Name[fr_FR]=Vino Serveur
Name=Vino Server
Comment[en_US]=Auto-start the VNC service on login in
Comment[fr_FR]=Auto-démare le service VNC sur une connection
Comment=Auto-start the VNC service on login in

If the autostart folder or systemctl.desktop file do not exist, create them.

Source: Ubuntu Internal error when selecting desktop sharing in settings. (answer #18)
Source: How to get vino VNC server to start on startup in Ubuntu 18.04.1?

Sharing with No Access of Remote Computer

If you remote computer does not give you access the connection will give you a black screen. It will not work until you click on the "Authorize" button...

This is not going to be useful if no one has access to that remote computer you're trying to connect to.

To fix that issue, you can actually use SSH to setup the one value which tells vino whether to accept connections without prompting for an authorization or not.

You can actually see that option in the XML file above: prompt-enabled

To access that option you use the following commands:

alexis@ubuntu:~$ gsettings get org.gnome.Vino prompt-enabled
alexis@ubuntu:~$ gsettings set org.gnome.Vino prompt-enabled false
alexis@ubuntu:~$ gsettings get org.gnome.Vino prompt-enabled

As shown above, the default value is true. From the ssh command prompt, you want to change it to false and make sure it was updated.

Now try to connect with Remmina (if you tried before, close that connection and try again—if that doesn't work, reboot, restart vino as required, then try to connect again). This time you should see the screen magically appearing.

Desktop Sharing Client

I used Remmina. It works. It's what Ubuntu says we should use too.

sudo apt-get install remmina

Once install you can start it from the console or your Desktop launcher. Once in, enter your remote computer IP address and connect. Note that you may have to open the port in your firewall if you have such in place. By default, a VNC uses port 5900.

Desktop Sharing Behind the Firewall

Since I have a strong firewall, all the ports are blocked by default so I needed to open up a little hole so my co-workers would be able to access the desktop I just shared. Without that, it's not going to be very useful to do that sharing. It's fairly slow and I could as well work directly on the Jetson. It's just much faster/easier to do it that way!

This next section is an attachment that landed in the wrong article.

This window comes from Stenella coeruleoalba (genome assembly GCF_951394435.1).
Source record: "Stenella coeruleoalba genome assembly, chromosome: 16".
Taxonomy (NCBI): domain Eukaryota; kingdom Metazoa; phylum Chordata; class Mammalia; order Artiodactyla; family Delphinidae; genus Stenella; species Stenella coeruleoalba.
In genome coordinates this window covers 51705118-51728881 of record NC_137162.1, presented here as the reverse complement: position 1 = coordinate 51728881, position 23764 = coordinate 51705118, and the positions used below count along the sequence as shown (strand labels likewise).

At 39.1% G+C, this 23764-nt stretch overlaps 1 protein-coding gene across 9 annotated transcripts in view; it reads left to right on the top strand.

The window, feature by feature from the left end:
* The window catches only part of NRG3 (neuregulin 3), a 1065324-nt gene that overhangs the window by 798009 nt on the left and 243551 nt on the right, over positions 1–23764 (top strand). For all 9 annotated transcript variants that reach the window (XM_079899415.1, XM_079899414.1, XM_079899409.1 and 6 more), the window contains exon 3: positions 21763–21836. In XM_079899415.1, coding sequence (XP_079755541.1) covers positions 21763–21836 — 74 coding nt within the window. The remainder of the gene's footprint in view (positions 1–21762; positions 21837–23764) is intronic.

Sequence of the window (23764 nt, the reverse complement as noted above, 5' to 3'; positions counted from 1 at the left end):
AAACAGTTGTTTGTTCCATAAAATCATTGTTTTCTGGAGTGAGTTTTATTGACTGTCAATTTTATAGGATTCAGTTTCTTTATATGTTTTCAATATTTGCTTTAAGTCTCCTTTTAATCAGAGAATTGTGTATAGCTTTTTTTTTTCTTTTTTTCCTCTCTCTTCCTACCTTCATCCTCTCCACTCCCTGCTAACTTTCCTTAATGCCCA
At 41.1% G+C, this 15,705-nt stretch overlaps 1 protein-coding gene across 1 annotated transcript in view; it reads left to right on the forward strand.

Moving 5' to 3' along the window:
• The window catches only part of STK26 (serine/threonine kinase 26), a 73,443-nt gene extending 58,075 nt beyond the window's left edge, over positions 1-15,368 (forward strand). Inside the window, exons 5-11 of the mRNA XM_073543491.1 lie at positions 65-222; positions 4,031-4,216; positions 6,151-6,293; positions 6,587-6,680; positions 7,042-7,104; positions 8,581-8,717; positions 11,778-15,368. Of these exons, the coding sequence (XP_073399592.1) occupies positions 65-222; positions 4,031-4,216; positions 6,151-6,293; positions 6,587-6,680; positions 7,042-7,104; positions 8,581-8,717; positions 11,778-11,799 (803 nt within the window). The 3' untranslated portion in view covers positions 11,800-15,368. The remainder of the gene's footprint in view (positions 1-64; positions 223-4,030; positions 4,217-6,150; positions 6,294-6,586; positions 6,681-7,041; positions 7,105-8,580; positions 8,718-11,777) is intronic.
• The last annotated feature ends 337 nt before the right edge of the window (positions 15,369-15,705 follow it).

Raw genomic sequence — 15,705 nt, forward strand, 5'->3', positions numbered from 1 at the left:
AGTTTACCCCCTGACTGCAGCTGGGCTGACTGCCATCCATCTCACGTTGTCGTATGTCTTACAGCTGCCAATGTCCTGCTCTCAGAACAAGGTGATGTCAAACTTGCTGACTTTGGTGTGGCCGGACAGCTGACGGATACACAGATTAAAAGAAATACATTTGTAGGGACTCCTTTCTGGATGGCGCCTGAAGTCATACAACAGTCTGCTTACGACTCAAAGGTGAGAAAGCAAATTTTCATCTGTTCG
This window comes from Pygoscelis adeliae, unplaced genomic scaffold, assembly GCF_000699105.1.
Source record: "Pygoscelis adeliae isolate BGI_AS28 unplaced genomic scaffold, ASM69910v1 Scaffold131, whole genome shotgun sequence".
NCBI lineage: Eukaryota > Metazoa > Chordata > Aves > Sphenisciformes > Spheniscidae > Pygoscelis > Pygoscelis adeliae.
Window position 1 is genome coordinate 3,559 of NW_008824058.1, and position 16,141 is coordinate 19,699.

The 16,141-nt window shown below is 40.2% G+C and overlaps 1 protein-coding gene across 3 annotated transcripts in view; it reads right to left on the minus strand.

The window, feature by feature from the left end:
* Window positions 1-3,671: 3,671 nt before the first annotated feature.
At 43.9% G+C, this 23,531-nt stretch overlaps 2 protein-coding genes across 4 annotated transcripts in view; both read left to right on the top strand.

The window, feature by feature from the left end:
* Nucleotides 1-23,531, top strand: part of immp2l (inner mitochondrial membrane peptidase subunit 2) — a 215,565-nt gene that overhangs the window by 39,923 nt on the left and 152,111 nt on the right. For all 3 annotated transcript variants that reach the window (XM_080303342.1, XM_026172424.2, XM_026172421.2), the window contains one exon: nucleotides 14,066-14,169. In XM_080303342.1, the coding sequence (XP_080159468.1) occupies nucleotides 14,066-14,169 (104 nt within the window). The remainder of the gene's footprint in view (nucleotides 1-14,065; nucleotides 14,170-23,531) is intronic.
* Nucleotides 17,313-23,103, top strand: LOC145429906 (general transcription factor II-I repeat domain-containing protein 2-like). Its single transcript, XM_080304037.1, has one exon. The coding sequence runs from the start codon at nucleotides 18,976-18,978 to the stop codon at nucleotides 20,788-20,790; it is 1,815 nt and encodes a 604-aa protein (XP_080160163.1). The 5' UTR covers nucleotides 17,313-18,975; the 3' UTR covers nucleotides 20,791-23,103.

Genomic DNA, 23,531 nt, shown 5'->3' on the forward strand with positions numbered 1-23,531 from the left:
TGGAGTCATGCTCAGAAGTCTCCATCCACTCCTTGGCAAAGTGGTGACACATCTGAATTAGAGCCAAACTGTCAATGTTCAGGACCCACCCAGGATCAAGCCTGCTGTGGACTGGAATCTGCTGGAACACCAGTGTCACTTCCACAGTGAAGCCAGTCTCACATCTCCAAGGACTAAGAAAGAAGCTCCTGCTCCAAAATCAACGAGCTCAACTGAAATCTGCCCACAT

So in this case we have to forward packets sent to port 5900 to another computer. This can directly be done with the firewall. In other words, we do not need some weird proxy tool. Linux is great in that respect.

First, we need to forward packets from eth1 to eth2. This is only for the connection itself, not the data traveling afterward. I'll assume you checked my other firewall setup post which explains this in more details.

iptables -A FORWARD -i eth1 -o eth2 -p tcp --syn \
           --dport 5900 -m conntrack --ctstate NEW -j ACCEPT

Next you need to preroute to change the IP address. Without a preroute, the connection would happen on the very server accepting requests. The following shows how this is done. Notice that the input interface is specified. In my case I have one interface to connect to the Internet and another to connect my intranet. It increase your security without as much work, I think.

iptables -A PREROUTING -i eth1 -p tcp --dport 5900 -j DNAT \

The prerouting is important, but we also need a postrouting to reroute traffic coming back from our intranet computer.

iptables -A POSTROUTING -o eno2 -d -p tcp \
                 --dport 5900 -j SNAT --to-source

Notice that we route it to the same interface so the --to-source IP address is our intranet gateway and not the outside internet IP address.

That's it.

Is that going to be more efficient than a proxy service? You bet! Especially, you won't have to sort out that proxy and make it work separately of the rest...

Top View of the Jetson Box

Jetson and Rasberry from the top